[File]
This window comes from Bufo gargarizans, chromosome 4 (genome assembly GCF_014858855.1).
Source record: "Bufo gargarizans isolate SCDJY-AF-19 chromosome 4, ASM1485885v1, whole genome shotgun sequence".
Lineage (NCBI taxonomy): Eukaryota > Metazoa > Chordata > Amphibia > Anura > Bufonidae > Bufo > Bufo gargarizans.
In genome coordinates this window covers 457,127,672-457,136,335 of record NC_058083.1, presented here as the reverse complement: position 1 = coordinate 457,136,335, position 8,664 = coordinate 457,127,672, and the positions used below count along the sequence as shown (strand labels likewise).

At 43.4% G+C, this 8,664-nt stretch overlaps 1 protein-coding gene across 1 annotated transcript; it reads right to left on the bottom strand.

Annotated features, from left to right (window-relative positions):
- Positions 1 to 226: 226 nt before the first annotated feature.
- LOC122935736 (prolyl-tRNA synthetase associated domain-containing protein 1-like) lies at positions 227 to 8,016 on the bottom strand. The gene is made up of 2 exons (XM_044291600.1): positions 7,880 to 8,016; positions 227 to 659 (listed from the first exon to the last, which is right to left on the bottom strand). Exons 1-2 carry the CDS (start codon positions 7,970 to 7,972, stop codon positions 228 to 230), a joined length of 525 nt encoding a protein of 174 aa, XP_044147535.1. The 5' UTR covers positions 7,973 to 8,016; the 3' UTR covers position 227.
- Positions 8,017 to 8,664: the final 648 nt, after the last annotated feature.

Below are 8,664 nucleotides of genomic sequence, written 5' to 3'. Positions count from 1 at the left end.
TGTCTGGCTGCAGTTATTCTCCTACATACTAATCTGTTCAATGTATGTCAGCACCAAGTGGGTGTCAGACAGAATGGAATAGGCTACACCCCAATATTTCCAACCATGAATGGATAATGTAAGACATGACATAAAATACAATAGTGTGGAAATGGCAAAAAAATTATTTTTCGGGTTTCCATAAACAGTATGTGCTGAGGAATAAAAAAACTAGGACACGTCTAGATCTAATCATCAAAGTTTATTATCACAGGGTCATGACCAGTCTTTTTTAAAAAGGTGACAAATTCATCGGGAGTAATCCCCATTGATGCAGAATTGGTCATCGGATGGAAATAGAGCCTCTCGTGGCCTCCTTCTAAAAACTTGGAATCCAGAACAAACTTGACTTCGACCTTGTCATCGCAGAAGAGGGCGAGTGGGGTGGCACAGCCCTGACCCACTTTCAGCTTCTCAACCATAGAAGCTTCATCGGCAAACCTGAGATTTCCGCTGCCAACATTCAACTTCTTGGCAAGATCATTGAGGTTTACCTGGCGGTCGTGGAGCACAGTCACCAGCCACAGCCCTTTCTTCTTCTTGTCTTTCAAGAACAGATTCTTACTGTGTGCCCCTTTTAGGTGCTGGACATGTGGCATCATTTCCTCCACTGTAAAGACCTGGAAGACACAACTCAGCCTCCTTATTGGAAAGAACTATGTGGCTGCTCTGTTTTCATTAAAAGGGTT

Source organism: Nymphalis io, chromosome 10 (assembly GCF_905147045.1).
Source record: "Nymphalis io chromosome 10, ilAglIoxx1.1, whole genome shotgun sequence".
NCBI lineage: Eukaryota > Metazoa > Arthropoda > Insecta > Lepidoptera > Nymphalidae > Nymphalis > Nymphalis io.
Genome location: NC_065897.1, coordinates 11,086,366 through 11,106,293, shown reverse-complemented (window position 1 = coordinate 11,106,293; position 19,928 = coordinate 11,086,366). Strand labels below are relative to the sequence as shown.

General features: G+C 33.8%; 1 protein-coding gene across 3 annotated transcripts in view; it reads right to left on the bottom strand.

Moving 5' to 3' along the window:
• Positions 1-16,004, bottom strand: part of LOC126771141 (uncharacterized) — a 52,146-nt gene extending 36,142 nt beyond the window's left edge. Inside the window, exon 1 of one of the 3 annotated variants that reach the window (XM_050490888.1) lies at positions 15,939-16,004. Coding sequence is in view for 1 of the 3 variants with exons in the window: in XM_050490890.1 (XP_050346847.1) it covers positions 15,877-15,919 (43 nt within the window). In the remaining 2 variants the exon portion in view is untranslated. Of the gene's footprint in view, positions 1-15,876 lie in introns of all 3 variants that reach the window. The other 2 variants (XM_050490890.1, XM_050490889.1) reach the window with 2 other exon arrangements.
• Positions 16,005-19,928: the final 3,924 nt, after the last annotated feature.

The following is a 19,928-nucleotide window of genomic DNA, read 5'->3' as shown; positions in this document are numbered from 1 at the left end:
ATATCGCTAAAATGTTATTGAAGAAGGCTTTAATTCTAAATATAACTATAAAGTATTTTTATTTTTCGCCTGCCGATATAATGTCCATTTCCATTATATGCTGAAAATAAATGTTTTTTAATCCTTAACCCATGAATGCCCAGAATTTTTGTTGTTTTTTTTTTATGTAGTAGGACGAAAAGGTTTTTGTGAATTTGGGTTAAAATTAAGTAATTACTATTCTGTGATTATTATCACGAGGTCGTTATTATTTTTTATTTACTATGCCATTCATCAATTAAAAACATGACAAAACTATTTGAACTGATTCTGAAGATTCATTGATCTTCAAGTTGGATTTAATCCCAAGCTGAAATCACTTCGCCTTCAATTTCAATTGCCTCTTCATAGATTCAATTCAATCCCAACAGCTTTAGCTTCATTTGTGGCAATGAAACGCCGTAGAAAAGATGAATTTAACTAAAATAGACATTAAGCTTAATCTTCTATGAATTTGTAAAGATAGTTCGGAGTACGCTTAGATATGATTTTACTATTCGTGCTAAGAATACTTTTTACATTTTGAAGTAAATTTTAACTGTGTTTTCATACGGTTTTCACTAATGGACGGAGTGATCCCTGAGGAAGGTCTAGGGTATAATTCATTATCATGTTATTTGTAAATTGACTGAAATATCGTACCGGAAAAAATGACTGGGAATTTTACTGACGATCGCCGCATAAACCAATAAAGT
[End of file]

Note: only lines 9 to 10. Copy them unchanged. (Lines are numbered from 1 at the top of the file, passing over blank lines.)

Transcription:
- Positions 8,017 to 8,664: the final 648 nt, after the last annotated feature.

Below are 8,664 nucleotides of genomic sequence, written 5' to 3'. Positions count from 1 at the left end.